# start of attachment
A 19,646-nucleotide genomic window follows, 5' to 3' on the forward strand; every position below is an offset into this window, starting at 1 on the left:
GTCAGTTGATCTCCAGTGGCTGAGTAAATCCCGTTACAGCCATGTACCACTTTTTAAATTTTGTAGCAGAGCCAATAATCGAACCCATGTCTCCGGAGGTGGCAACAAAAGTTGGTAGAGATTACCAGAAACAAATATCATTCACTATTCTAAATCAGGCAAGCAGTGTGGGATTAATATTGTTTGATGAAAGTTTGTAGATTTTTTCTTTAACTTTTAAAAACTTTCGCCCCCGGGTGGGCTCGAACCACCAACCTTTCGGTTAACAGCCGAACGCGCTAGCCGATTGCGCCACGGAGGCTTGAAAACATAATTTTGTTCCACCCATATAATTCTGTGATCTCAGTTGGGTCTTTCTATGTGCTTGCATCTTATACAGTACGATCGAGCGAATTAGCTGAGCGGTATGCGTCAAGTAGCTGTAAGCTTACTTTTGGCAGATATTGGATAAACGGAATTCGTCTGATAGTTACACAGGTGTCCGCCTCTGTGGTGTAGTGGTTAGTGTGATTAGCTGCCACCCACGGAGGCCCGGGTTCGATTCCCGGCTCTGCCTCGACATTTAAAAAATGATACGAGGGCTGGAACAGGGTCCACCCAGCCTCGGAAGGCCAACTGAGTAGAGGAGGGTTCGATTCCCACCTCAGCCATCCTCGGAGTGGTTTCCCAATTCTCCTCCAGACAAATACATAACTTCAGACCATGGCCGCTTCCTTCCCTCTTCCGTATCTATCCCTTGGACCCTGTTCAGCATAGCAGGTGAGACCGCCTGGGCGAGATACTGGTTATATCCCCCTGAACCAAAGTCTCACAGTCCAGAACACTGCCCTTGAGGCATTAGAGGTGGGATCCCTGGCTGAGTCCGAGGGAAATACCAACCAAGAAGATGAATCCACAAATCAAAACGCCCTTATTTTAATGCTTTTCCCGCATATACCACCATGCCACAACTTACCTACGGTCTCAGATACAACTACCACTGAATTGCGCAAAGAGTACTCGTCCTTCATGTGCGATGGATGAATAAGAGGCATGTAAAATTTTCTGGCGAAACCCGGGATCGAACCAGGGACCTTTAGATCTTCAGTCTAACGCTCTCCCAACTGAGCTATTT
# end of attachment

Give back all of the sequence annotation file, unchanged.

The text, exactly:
A 19,646-nucleotide genomic window follows, 5' to 3' on the forward strand; every position below is an offset into this window, starting at 1 on the left:
GTCAGTTGATCTCCAGTGGCTGAGTAAATCCCGTTACAGCCATGTACCACTTTTTAAATTTTGTAGCAGAGCCAATAATCGAACCCATGTCTCCGGAGGTGGCAACAAAAGTTGGTAGAGATTACCAGAAACAAATATCATTCACTATTCTAAATCAGGCAAGCAGTGTGGGATTAATATTGTTTGATGAAAGTTTGTAGATTTTTTCTTTAACTTTTAAAAACTTTCGCCCCCGGGTGGGCTCGAACCACCAACCTTTCGGTTAACAGCCGAACGCGCTAGCCGATTGCGCCACGGAGGCTTGAAAACATAATTTTGTTCCACCCATATAATTCTGTGATCTCAGTTGGGTCTTTCTATGTGCTTGCATCTTATACAGTACGATCGAGCGAATTAGCTGAGCGGTATGCGTCAAGTAGCTGTAAGCTTACTTTTGGCAGATATTGGATAAACGGAATTCGTCTGATAGTTACACAGGTGTCCGCCTCTGTGGTGTAGTGGTTAGTGTGATTAGCTGCCACCCACGGAGGCCCGGGTTCGATTCCCGGCTCTGCCTCGACATTTAAAAAATGATACGAGGGCTGGAACAGGGTCCACCCAGCCTCGGAAGGCCAACTGAGTAGAGGAGGGTTCGATTCCCACCTCAGCCATCCTCGGAGTGGTTTCCCAATTCTCCTCCAGACAAATACATAACTTCAGACCATGGCCGCTTCCTTCCCTCTTCCGTATCTATCCCTTGGACCCTGTTCAGCATAGCAGGTGAGACCGCCTGGGCGAGATACTGGTTATATCCCCCTGAACCAAAGTCTCACAGTCCAGAACACTGCCCTTGAGGCATTAGAGGTGGGATCCCTGGCTGAGTCCGAGGGAAATACCAACCAAGAAGATGAATCCACAAATCAAAACGCCCTTATTTTAATGCTTTTCCCGCATATACCACCATGCCACAACTTACCTACGGTCTCAGATACAACTACCACTGAATTGCGCAAAGAGTACTCGTCCTTCATGTGCGATGGATGAATAAGAGGCATGTAAAATTTTCTGGCGAAACCCGGGATCGAACCAGGGACCTTTAGATCTTCAGTCTAACGCTCTCCCAACTGAGCTATTT